Clarity vs. Sharpening in Lightroom

Written by:

One of the last steps that we perform in post-processing is sharpening our photos. I find myself to be a greater fan of “clarity” when post-processing in Adobe Photoshop Lightroom 4 (or Lightroom 3), and apply it with a more liberal hand than I apply sharpening. But what is the difference between clarity and sharpening?

I’ve written about sharpening before. In a nutshell, Lightroom and other post-processing programs determine the where the edge lines are in the photograph by looking at the demarcation between lines of light pixels and lines of dark pixels. Sharpening is achieved by lightening the pixels next to the light lines, and darkening the pixels next to the dark lines. This creates greater definition along the edges of the subjects and details in the photograph, which translate into a sharper images as seen by our eyes.

Clarity adds mid-tone contrast to the photograph, which results in an emphasis on textures and details. It also results in adding much less noise to the photo than would occur when using the sharpening slider. It’s easier to demonstrate than to explain, so take a look at these photos (click on any of them to view larger versions).

This is a photograph of MotoGP rider Jorge Lorenzo at the Indianapolis MotoGP this past August. This is SOOC, with the exception of some cropping.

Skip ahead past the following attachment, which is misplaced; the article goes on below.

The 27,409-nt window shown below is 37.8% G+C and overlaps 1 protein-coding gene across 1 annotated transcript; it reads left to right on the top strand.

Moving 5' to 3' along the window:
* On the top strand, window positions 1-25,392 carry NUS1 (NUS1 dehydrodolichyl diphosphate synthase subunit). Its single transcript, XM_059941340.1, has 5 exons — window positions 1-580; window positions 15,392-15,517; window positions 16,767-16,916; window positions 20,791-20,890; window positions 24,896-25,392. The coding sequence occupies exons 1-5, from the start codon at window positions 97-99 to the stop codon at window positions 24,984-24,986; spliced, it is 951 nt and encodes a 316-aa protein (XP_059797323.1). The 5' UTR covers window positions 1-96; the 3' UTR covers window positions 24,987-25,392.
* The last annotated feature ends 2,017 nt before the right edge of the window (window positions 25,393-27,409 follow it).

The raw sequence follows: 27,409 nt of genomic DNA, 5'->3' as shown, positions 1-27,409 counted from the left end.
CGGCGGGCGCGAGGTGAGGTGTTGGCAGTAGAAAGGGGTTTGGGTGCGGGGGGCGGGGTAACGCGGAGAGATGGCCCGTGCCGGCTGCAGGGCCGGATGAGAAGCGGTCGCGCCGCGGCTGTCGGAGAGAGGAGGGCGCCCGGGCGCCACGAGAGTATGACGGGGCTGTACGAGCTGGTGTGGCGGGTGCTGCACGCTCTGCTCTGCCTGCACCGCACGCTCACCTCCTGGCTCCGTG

LorenzoSOOC

Zoomed in, in Lightroom:

zeroclarity

This is the same photo, with the Clarity slider cranked up to 100:

Lorenzo100clarity

Zoomed in, and note the difference in the Histogram:

100clarity

Here’s before and after again, side-by-side – notice in particular the change in detail on the helmet and in the grass:

LorenzoSOOCLorenzo100clarity

The photos above demonstrate that a subtle effect can be achieved, even when clarity is “cranked up”, because there isn’t a lot of texture in the shot. The photos below of mountains in the Snowy Range of Wyoming have a lot of texture and therefore achieve a dramatic effect when clarity is applied. The first shot is straight-out-of-camera, and the second shot is with clarity at 100%:

snowyrangesoocsnowyrange100clarity

In both instances, I would probably use a clarity level of about 50 rather than slamming the slider all the way to the right. I do really like the effect, and I like having another option to add distinctness to my photos.

Do you have any questions or advice to share? Let us know in the comments below, or add a post on our Facebook Page.

All photos copyright Tiffany Joyce.

Previous Post:

  • Dennis

    Yes, dialing in a bit of contrast, however the method, can result in an improved image. I often use tonal contrast in Nik. It can be helpful to apply the contrast boost (or reduction) selectively to certain areas of the image to achieve a desire effect.

  • Dennis

    Yes, dialing in a bit of contrast, however the method, can result in an improved image. I often use tonal contrast in Nik. It can be helpful to apply the contrast boost (or reduction) selectively to certain areas of the image to achieve a desire effect.

  • http://www.robertlowdon.com/ Robert Lowdon

    I’m a big fan of the clarity slider in Raw. Is it just me or does CS6 just work that much better than previous versions?